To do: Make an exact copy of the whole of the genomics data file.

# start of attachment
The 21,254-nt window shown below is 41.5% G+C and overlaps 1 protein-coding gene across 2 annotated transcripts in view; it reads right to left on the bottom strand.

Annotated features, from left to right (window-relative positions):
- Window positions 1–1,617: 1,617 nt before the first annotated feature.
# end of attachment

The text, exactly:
The 21,254-nt window shown below is 41.5% G+C and overlaps 1 protein-coding gene across 2 annotated transcripts in view; it reads right to left on the bottom strand.

Annotated features, from left to right (window-relative positions):
- Window positions 1–1,617: 1,617 nt before the first annotated feature.